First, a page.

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Tuesday, 7 April, 1998, 18:40 GMT 19:40 UK
Government calls time on council corruption
mayoral robes
Mayoral robes: power can corrupt
Town hall corruption will be targeted by a powerful independent body looking after community interests, the government has pledged.

More than 20,000 councillors and two million public sector workers will be answerable to the new Standards Board.

The Local Government Minister, Hilary Armstrong, says the plans will create a new "ethical framework" for local authorities.

She says the new body will investigate malpractice and allegations of corruption.

'Donnygate' saga

It will work alongside existing local government auditors and ombudsmen who investigate financial matters and residents' complaints respectively.

The creation of new body comes after a series of embarrassments for the government involving Labour-run councils, most notably the "Donnygate" saga in Doncaster, South Yorkshire.

Under the proposals every council would introduce its own binding code of conduct.

The Standards Board would step in to investigate allegations of malpractice considered too serious for a simple ombudsman inquiry.

Mrs Armstrong says: "The new ethical framework will be the keystone of modernised local government.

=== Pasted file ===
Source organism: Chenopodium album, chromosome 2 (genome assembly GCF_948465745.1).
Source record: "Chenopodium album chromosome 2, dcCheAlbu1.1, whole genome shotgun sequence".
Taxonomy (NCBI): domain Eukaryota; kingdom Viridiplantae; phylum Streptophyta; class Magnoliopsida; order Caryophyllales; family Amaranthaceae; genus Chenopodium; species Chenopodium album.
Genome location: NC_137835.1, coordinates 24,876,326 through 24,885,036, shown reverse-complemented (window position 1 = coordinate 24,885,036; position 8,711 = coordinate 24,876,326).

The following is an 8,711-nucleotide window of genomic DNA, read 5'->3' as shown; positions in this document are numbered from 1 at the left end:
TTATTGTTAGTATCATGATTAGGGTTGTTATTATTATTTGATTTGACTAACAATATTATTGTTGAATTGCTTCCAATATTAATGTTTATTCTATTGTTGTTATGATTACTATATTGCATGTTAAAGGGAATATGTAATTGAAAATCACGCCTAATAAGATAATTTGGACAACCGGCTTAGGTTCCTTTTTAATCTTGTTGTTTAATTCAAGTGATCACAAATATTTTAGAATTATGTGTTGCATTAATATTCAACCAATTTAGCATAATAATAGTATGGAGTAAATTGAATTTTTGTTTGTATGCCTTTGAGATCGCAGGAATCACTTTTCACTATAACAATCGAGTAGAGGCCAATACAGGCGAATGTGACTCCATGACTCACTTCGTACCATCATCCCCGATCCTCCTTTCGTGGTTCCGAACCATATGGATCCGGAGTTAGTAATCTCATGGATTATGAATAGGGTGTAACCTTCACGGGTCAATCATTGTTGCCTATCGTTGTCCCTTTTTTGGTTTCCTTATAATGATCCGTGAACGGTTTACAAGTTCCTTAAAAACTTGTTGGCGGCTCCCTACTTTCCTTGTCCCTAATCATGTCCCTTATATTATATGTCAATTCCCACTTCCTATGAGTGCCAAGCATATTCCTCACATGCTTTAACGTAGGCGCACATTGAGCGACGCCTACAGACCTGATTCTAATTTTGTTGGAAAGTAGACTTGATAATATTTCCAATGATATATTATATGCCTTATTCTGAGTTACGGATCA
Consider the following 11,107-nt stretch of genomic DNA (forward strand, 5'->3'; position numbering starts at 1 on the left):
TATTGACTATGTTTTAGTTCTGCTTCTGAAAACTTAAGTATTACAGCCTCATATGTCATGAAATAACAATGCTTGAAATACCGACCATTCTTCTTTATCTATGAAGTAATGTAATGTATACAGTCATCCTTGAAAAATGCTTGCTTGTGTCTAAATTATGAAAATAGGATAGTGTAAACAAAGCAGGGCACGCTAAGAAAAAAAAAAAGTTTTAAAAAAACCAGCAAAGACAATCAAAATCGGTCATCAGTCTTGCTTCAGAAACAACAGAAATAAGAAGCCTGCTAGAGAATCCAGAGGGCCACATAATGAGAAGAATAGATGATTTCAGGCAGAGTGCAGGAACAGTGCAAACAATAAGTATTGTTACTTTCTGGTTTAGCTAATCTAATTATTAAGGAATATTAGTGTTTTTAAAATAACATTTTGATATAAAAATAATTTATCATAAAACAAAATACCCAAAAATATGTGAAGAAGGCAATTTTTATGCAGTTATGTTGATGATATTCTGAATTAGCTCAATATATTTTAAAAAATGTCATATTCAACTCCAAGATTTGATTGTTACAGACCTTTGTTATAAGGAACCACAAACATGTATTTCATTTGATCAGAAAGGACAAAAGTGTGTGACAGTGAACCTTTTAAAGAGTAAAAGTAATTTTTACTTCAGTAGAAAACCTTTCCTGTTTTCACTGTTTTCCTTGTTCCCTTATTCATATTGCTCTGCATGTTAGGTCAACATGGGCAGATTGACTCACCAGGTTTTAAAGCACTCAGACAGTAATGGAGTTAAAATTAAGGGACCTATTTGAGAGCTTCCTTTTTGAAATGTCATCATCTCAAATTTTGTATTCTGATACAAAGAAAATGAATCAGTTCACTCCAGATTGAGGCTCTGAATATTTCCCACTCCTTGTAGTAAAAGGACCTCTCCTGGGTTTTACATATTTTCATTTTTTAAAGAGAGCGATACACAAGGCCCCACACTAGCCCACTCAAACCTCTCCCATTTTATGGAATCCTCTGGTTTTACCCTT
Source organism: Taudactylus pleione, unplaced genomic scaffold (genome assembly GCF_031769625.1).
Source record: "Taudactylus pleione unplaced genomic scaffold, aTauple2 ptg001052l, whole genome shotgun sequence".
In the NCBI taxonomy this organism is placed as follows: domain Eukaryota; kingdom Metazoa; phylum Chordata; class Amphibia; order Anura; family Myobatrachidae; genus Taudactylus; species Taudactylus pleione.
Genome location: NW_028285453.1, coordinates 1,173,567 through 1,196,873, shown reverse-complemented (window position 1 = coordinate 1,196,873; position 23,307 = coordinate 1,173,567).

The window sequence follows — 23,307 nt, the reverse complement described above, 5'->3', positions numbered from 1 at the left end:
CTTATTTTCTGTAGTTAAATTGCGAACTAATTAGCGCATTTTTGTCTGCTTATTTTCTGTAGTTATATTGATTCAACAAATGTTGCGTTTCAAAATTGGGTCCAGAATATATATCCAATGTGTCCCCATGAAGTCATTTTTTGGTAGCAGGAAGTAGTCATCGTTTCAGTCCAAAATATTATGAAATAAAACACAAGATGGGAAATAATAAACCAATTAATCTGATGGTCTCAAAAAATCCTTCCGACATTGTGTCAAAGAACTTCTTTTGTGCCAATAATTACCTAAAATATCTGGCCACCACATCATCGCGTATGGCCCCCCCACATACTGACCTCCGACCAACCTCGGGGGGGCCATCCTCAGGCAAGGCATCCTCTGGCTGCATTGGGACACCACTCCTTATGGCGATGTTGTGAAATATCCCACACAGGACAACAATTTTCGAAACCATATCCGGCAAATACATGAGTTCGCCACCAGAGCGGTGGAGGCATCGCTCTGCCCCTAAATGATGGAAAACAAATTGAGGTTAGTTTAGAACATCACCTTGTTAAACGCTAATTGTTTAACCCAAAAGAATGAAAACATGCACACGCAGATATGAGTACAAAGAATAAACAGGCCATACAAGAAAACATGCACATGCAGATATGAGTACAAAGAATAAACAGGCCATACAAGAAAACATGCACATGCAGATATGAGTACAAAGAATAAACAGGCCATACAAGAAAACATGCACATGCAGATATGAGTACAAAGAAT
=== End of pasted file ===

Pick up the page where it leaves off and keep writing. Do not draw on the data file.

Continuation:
"If people are to value local government they must have a bond of trust with their councillors and their councils. They must be confident that they are helping their communities, not helping themselves."

Spate of scandals

Dame Shirley Porter
Dame Shirley Porter: surcharged
Last year district auditors accused Labour-run Doncaster Metropolitan Borough Council of "blatant junketing" after investigating allegations of abuse of office.

Several members of Hull City Council, which is also Labour-run, are being investigated by both the national party and the police following a long-running political row in the city.

The most famous case of recent years came when district auditor John Magill imposed a surcharge of 31.6m on Dame Shirley Porter and David Weeks, former leader and deputy leader of Conservative-run Westminster City Council after investigating the "homes for votes" scandal.

Councils welcome change

Doncaster City Council
Doncaster: "blatant junketing"
The Local Government Association, the umbrella body representing councils, welcomed the proposals.

Sir Jeremy Beecham, chairman of the LGA, said: "Thousands of councillors and two million staff get on with their job every day of delivering public services to the highest standards.

"Misconduct is rare but no misconduct should be tolerated."

He said councils would be disappointed ministers had no plans to abolish the surcharge, which some feel discourages people from standing for office.

Sir Norman Fowler, Shadow Secretary of State for the Environment, Transport and the Regions, said: "Some of the worst problems have arisen in Labour councils which have been under one-party control for year after year.

"In effect they have become one-party states.

"We should draw on the experience of the audit committees which operate in all public companies."

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